The surgery which administered coronavirus vaccinations to six members of staff at National League club Chesterfield acted within NHS guidelines to ensure the jabs were not wasted, an investigation has concluded.
Three players and three non-playing staff were understood to have been given the Pfizer jabs earlier this year at the Stubley Medical Centre in Dronfield.
The matter was investigated by NHS Derby and Derbyshire Clinical Commissioning Group (CCG), which said at the time of opening the probe that it was “unacceptable to jump the queue”.
But it has now concluded that the jabs were administered to the Chesterfield contingent in exceptional circumstances.
A statement from the CCG to the PA news agency read: “The NHS has a duty to follow up reports of vaccinations being administered to people outside of the cohorts as specified by the Joint Committee on Vaccination and Immunisation (JCVI).
“As such, NHS Derby & Derbyshire CCG conducted a review of reported vaccinations outside of cohorts in one of our Local Vaccination Services (LVSs) on behalf of NHS England and Improvement.
“The review found that a small number of patients who were not at that point in an eligible cohort had been vaccinated; the principal aim of the LVS in taking this action was the avoidance of vaccine waste.
“This was done in line with NHS guidance that permits vaccinations for patients outside of the announced cohort in exceptional circumstances.
“The matter is now closed and we continue to be very grateful to staff at the Local Vaccination Service for their significant efforts and success in delivering the vaccination programme to date.”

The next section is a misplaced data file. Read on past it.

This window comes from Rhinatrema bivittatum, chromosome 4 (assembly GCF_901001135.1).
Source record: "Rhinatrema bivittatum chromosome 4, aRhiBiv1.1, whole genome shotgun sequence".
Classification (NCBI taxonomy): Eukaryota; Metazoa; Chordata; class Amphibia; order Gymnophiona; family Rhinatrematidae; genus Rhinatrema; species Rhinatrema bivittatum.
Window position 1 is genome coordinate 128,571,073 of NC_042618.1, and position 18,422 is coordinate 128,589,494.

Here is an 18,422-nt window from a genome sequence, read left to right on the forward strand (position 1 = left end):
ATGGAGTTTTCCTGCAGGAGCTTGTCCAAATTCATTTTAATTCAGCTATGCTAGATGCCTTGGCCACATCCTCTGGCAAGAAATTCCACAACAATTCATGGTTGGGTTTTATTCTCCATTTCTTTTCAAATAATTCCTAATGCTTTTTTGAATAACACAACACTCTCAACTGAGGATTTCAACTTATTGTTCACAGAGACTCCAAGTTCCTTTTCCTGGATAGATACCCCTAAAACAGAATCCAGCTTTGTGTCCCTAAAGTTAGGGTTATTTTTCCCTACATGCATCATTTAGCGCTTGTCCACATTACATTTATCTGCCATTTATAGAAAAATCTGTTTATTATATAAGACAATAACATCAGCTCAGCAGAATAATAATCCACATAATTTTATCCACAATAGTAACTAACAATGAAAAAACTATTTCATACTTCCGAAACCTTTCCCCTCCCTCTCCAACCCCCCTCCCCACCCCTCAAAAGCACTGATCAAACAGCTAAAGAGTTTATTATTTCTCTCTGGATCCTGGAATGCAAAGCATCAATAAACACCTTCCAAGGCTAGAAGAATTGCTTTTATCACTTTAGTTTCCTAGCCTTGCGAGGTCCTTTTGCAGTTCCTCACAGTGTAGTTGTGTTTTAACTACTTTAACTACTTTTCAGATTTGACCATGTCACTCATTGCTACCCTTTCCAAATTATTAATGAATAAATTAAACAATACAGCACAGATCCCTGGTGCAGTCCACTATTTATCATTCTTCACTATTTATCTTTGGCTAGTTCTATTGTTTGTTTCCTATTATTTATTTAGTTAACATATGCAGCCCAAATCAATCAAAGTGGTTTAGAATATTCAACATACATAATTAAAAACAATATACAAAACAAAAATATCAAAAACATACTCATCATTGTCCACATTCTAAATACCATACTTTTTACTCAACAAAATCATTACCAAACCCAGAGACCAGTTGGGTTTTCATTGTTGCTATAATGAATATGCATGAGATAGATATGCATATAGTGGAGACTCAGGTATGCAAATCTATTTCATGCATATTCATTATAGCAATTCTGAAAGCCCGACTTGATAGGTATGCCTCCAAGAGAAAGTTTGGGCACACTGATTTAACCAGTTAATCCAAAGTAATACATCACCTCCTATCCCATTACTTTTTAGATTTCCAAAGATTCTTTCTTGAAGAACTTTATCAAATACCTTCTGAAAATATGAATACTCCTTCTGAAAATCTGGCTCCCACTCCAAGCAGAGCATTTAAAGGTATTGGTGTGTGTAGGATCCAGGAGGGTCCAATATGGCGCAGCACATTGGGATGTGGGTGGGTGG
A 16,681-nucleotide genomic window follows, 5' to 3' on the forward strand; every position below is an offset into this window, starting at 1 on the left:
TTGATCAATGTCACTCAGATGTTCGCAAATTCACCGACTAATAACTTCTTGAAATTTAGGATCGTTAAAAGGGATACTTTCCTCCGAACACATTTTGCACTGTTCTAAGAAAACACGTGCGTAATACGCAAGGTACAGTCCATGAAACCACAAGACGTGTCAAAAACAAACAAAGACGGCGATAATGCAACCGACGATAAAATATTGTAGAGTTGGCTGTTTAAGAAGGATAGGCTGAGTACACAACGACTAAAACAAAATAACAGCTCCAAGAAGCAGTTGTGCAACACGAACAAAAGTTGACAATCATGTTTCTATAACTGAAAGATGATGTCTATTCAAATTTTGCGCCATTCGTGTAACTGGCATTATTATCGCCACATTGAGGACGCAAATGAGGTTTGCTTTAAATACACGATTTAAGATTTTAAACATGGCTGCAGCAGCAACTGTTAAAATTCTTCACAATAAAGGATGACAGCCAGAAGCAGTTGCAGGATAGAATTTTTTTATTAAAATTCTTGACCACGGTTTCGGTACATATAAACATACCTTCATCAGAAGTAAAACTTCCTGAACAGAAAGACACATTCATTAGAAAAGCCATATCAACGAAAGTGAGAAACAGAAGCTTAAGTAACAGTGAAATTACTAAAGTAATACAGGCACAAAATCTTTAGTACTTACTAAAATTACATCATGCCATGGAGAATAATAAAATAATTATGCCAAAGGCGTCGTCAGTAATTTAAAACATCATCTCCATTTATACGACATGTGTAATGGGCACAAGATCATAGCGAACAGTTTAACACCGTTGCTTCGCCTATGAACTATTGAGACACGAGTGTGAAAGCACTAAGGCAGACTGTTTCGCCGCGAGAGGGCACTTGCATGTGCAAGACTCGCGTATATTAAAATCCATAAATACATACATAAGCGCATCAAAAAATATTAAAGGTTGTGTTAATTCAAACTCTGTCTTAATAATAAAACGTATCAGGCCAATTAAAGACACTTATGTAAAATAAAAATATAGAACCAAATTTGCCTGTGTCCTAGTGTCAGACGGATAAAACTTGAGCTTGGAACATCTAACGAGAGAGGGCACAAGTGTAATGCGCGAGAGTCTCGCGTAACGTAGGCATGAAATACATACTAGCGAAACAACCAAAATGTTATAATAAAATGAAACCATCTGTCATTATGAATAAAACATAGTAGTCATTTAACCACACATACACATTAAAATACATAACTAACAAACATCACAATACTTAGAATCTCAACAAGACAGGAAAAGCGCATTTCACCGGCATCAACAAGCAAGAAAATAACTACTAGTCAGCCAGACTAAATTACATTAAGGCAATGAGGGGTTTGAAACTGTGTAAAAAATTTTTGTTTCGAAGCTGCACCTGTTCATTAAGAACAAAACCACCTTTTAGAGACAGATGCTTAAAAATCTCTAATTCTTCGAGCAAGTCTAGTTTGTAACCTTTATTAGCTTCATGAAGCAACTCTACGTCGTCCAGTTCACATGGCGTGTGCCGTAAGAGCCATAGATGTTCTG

The club said at the time the news emerged that some of the six were classed as vulnerable and that they were told by the surgery that all other options had been exhausted and that the vaccine would have been wasted if they had not had the jabs.
It is understood the call to the club came about after earlier discussions in which they offered their facilities as a vaccination centre.
The club are understood to have been told their staff could be put on a ‘standby list’ for a call if the surgery was unable to find anyone else willing to take up the appointments at short notice.
Chesterfield said on Tuesday they would not comment further on the matter.
At the time the vaccinations were given, the NHS was working through those considered at highest risk of serious illness or death from Covid-19 infection, those aged 70 and over or who are clinically extremely vulnerable.
The Pfizer vaccine can be stored in a fridge below eight degrees Celsius for a few days, but before that it needs to be stored at minus 70 degrees.
Pfizer said last month data suggested the vaccine remained stable when stored at higher temperatures, at minus 25 to minus 15 degrees.